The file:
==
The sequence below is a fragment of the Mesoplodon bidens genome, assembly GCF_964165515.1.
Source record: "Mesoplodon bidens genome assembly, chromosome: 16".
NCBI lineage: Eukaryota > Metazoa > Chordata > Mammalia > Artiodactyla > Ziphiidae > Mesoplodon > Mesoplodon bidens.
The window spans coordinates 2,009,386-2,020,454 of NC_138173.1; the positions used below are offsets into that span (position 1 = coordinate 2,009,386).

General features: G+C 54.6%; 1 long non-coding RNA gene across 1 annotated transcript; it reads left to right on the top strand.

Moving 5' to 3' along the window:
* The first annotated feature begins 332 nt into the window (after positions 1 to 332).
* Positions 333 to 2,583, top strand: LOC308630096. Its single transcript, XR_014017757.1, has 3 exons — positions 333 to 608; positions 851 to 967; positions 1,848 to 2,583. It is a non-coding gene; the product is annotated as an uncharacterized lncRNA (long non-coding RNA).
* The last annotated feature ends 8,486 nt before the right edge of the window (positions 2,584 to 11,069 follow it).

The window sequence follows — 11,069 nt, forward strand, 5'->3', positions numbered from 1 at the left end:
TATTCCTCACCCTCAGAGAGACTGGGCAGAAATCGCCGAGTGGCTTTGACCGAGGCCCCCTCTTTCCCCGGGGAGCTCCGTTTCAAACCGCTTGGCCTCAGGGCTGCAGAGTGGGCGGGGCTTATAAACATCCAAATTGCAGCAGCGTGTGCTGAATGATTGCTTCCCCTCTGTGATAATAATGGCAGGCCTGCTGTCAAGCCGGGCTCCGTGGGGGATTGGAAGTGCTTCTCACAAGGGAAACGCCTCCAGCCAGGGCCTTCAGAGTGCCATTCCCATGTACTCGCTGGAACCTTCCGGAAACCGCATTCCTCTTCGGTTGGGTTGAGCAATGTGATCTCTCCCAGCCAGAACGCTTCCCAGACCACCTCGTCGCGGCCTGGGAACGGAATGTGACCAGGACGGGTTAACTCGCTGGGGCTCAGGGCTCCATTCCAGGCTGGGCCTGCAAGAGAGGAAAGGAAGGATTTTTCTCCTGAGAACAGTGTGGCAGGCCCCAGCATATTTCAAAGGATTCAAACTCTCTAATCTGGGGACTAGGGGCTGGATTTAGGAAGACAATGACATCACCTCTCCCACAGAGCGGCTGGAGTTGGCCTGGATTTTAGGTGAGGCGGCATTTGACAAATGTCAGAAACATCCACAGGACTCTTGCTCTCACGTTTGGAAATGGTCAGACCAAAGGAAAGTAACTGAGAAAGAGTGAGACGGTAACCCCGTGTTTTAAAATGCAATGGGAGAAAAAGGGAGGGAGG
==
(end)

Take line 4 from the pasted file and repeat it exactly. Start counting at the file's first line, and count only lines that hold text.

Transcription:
The window spans coordinates 2,009,386-2,020,454 of NC_138173.1; the positions used below are offsets into that span (position 1 = coordinate 2,009,386).